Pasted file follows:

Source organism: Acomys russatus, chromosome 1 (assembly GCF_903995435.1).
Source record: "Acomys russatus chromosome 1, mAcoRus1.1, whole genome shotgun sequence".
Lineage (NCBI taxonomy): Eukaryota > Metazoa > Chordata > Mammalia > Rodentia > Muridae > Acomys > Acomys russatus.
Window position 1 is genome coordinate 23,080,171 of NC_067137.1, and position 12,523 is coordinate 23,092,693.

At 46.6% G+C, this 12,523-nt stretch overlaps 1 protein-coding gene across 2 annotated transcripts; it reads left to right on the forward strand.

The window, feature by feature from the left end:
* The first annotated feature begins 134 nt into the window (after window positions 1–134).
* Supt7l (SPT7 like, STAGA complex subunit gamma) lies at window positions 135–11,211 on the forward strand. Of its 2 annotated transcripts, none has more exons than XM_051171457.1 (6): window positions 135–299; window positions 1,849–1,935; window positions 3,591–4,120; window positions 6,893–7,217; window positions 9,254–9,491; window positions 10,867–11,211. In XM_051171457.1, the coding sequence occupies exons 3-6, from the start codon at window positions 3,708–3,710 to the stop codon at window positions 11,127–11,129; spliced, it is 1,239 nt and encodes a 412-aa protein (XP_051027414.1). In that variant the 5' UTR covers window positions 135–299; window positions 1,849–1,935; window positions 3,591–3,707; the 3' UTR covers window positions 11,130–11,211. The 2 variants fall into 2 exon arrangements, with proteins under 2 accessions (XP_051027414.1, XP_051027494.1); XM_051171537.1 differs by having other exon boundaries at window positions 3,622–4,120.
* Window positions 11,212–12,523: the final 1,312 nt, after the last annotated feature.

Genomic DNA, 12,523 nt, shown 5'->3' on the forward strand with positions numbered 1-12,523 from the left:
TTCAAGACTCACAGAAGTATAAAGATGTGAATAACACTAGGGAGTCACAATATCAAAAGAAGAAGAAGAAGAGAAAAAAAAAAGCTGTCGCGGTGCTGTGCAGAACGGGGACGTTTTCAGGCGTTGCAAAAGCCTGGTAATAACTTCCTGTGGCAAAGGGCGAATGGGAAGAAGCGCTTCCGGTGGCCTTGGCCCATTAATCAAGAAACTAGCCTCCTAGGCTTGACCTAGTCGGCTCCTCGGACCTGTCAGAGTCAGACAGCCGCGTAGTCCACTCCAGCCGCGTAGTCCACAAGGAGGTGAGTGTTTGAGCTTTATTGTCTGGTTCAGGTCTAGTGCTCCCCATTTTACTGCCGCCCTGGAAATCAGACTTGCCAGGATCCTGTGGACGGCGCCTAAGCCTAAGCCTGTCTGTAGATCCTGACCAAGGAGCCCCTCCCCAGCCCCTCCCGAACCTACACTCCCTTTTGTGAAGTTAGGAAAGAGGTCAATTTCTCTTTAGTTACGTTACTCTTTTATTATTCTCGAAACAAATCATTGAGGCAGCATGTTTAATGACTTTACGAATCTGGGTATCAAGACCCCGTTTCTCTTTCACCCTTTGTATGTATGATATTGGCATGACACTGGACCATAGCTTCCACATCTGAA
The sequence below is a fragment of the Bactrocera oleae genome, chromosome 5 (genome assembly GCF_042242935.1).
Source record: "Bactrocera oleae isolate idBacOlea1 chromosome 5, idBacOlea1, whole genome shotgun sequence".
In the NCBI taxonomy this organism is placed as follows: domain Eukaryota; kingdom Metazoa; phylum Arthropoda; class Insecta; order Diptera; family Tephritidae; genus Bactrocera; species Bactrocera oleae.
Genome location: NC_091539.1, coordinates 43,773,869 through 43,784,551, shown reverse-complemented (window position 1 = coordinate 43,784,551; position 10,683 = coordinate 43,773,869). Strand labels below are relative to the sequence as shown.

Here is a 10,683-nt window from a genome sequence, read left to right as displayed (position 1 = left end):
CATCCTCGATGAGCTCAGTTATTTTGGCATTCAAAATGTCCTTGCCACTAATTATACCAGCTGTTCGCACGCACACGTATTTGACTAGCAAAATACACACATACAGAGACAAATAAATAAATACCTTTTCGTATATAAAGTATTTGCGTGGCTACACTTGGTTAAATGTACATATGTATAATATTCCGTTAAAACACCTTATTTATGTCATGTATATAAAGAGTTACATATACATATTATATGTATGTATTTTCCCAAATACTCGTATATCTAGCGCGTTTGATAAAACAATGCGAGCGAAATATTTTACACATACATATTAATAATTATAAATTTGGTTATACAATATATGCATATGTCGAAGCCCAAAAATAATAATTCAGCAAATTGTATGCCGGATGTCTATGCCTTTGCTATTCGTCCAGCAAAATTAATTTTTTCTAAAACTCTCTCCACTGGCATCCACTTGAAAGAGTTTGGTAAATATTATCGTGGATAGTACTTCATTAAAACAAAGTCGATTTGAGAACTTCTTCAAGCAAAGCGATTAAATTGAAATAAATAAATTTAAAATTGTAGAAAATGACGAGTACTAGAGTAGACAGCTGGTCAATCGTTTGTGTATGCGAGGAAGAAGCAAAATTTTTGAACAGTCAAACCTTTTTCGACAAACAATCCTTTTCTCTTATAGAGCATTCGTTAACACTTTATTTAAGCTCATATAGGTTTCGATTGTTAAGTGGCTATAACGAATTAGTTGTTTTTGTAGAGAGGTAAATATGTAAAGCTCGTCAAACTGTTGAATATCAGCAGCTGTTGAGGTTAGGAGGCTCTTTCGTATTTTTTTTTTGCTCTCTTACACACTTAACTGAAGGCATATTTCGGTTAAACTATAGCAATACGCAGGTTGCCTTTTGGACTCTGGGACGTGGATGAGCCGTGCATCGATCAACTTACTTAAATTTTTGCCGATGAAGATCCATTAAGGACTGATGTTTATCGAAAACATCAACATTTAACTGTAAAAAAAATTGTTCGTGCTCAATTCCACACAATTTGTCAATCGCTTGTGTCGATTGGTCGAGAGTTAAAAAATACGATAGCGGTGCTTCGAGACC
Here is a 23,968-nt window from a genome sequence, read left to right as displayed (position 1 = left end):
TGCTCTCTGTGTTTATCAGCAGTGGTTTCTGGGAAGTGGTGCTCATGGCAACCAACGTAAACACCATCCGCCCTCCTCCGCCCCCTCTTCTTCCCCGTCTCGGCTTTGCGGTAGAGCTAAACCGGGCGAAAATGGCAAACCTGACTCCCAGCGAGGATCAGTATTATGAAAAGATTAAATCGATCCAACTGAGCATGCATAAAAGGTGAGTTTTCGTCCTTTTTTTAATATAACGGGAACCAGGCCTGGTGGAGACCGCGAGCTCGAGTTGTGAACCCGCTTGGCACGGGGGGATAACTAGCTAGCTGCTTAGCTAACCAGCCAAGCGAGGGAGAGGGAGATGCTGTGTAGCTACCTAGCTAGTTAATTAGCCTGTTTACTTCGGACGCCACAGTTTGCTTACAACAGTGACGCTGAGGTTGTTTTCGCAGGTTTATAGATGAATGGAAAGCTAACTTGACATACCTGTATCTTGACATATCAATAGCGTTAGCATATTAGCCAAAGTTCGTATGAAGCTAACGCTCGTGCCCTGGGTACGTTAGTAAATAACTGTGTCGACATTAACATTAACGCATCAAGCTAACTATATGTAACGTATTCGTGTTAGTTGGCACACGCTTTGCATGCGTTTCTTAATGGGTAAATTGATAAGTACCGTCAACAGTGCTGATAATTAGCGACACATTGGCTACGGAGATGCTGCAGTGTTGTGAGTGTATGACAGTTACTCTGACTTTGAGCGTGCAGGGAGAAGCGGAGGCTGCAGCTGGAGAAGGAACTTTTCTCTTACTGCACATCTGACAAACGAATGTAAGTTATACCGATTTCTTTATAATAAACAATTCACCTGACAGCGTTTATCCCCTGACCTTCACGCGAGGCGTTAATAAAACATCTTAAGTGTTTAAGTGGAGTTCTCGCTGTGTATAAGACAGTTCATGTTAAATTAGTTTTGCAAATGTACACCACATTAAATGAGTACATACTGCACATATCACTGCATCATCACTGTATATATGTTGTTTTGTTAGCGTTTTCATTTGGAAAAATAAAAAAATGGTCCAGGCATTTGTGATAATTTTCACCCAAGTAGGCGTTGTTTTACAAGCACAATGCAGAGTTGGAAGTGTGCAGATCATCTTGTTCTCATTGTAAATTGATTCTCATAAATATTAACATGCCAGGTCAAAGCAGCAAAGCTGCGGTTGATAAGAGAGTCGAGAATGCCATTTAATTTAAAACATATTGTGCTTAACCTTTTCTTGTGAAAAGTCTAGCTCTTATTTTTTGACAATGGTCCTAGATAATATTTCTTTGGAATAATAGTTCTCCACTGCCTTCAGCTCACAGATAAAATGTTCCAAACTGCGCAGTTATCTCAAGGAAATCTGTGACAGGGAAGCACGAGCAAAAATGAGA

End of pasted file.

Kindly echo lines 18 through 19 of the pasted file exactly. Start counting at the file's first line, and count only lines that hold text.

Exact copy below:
Here is a 23,968-nt window from a genome sequence, read left to right as displayed (position 1 = left end):
TGCTCTCTGTGTTTATCAGCAGTGGTTTCTGGGAAGTGGTGCTCATGGCAACCAACGTAAACACCATCCGCCCTCCTCCGCCCCCTCTTCTTCCCCGTCTCGGCTTTGCGGTAGAGCTAAACCGGGCGAAAATGGCAAACCTGACTCCCAGCGAGGATCAGTATTATGAAAAGATTAAATCGATCCAACTGAGCATGCATAAAAGGTGAGTTTTCGTCCTTTTTTTAATATAACGGGAACCAGGCCTGGTGGAGACCGCGAGCTCGAGTTGTGAACCCGCTTGGCACGGGGGGATAACTAGCTAGCTGCTTAGCTAACCAGCCAAGCGAGGGAGAGGGAGATGCTGTGTAGCTACCTAGCTAGTTAATTAGCCTGTTTACTTCGGACGCCACAGTTTGCTTACAACAGTGACGCTGAGGTTGTTTTCGCAGGTTTATAGATGAATGGAAAGCTAACTTGACATACCTGTATCTTGACATATCAATAGCGTTAGCATATTAGCCAAAGTTCGTATGAAGCTAACGCTCGTGCCCTGGGTACGTTAGTAAATAACTGTGTCGACATTAACATTAACGCATCAAGCTAACTATATGTAACGTATTCGTGTTAGTTGGCACACGCTTTGCATGCGTTTCTTAATGGGTAAATTGATAAGTACCGTCAACAGTGCTGATAATTAGCGACACATTGGCTACGGAGATGCTGCAGTGTTGTGAGTGTATGACAGTTACTCTGACTTTGAGCGTGCAGGGAGAAGCGGAGGCTGCAGCTGGAGAAGGAACTTTTCTCTTACTGCACATCTGACAAACGAATGTAAGTTATACCGATTTCTTTATAATAAACAATTCACCTGACAGCGTTTATCCCCTGACCTTCACGCGAGGCGTTAATAAAACATCTTAAGTGTTTAAGTGGAGTTCTCGCTGTGTATAAGACAGTTCATGTTAAATTAGTTTTGCAAATGTACACCACATTAAATGAGTACATACTGCACATATCACTGCATCATCACTGTATATATGTTGTTTTGTTAGCGTTTTCATTTGGAAAAATAAAAAAATGGTCCAGGCATTTGTGATAATTTTCACCCAAGTAGGCGTTGTTTTACAAGCACAATGCAGAGTTGGAAGTGTGCAGATCATCTTGTTCTCATTGTAAATTGATTCTCATAAATATTAACATGCCAGGTCAAAGCAGCAAAGCTGCGGTTGATAAGAGAGTCGAGAATGCCATTTAATTTAAAACATATTGTGCTTAACCTTTTCTTGTGAAAAGTCTAGCTCTTATTTTTTGACAATGGTCCTAGATAATATTTCTTTGGAATAATAGTTCTCCACTGCCTTCAGCTCACAGATAAAATGTTCCAAACTGCGCAGTTATCTCAAGGAAATCTGTGACAGGGAAGCACGAGCAAAAATGAGA